Seminoles host American Indian Arts Celebration

By Sandra Hale Schulman
- News From Indian Country -

Hoop dancers, films, artisans from New Zealand and even alligator wrestling made for a lively weekend Indian Arts festival at the Seminole Big Cypress Reservation nestled in the Florida Everglades this last November. The spacious Ah Tah Thi Ki Museum grounds hosted the Indian Arts Festival with dozens of vendors, regional foods, music and more.

Entering the grounds there were dozens of vendors selling gorgeous Seminole patchwork skirts, shirts, jackets and dresses with capes.

The Seminole have a particular style of dress whose history is catalogued in the nearby museum. Clothing in this hot humid mosquito and gator filled terrain required people to be dressed head to toe in light fabrics but keeping arms and legs well covered.

Heavy rows of bead necklaces and feathered headdresses topped feet clad in animal skin boots and moccasins. When sewing machines were introduced by traders in the early part of the century, a dense colorful row of rickrack and stripes were added into the mix. Inside the museum are mannequins and dioramas depicting how the Seminoles lived in this remote and often inhospitable climate.

As more complicated fabrics made their way into the area the fabrics got wilder with sequins, cartoons, and even camouflage patterns. A narrated fashion show brought out elders and kids alike to parade the history and evolution of the clothing.

Alligator wrestling is a huge part of the Seminole history. These prehistoric beasts have always been a source of food and clothing, now a large part of the tourist attraction with wrestling shows and airboat tours of the Everglades to see them out in the wild. Wrestler Billy Walker demonstrated how to drag them by the tail, mount their backs and hold their jaws open to see the surprisingly white mouth and rows of fearsome teeth as the crowd oohed and aahed. He made it look easy but be warned, many a Seminole have lost their fingers to this game, including former Chief Jim Billie.

Walker finished with the gator show then picked up a machete in a nearby chickee hut to chop open some palm stalks to get at the tasty heart of palm deep inside. Cut up into small pieces, the palm makes a good hot dish boiled with garlic or cold with tomatoes. The Seminole have a pretty rich diet with deer, birds, fish, turtle, gator and many wild plants to choose from.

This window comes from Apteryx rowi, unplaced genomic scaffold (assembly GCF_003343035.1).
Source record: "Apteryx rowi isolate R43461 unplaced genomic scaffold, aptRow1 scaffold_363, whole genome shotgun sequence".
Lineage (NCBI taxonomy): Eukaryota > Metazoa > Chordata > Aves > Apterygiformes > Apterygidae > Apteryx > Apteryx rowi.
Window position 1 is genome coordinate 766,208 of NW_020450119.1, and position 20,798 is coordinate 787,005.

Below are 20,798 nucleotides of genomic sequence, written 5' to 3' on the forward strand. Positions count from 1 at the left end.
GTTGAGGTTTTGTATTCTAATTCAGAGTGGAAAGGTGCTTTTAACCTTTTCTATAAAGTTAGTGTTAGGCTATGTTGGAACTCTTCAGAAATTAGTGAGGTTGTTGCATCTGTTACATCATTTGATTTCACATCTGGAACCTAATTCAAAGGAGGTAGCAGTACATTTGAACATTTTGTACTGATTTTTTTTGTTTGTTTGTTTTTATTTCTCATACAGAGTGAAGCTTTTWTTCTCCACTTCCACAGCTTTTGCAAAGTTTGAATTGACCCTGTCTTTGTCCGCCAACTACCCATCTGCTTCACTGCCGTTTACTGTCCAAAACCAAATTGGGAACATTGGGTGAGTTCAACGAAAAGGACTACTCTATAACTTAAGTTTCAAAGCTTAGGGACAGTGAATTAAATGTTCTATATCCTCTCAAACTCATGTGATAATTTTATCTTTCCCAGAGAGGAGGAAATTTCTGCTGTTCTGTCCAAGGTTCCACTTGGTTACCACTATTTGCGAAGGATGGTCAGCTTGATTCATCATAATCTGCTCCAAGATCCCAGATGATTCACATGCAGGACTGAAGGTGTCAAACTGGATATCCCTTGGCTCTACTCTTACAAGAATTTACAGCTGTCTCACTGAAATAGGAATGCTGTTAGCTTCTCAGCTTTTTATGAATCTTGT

After the wrestling and food tasting, a major attraction came out – Nakotah LaRance, (Hopi/Tewa/Assiniboine) from OhKay Owingeh Pueblo, New Mexico, the world’s best hoop dancer. With his five hoop routine, he’s acted in movies (three films in three years including Bury My Heart at Wounded Knee), danced in a music video (“Geronimo,” by The Knocks and Fred Falke), and put in a two year stint as a featured artist with the touring company Cirque du Soleil’s Totem, where he played the part of “an Amerindian dancer who traced the evolution of species with his rings.”

In his spellbinding performance, LaRance picked up each hoop and then effortlessly transformed them into a fluttering butterfly, a snapping gator, an elegant eagle, and other animal shapes. The finale turned the hoops into a globe he placed on the ground and danced around to symbolize that we are all one. Accompanied by a hand drummer, he is a top notch performer and a major attraction for the festival.

Miss Seminole and Jr. Miss Seminole

Seminole Goth

The Seminoles hosted a cultural exchange Wikuki Kingi and Tania Wolfgramm, Maori natives from New Zealand who demonstrated elaborate wood carving in the forms of clubs embedded with abalone shell and a canoe. Tania worked on a painting all week and presented the finished work, “Future intentions”, to the Seminole Tribe Culture Dept. Back in New Zealand, Wikuki created a landmark carved archway that holds symbols of the Maori history.

The Seminoles also hosted the filmmakers of “More Than A Word” a cutting documentary that analyzes various sports mascot and team names, particularly the Washington football team and their use of the derogatory term Redskins. Using interviews from both those in favor of changing the name and those against, “More Than A Word” explores this hot button topic and presents a deeper analysis of the issues surrounding the sports teams names.

The documentary also examines the history of Native American cultural appropriation and how far back this use of native names within sports organizations goes. The two filmmakers went to sporting events, protests, government offices and even to Native Comic Con to get the story on how the various sides feel about the issue. It’s a complex issue, one that works against history and prejudice.


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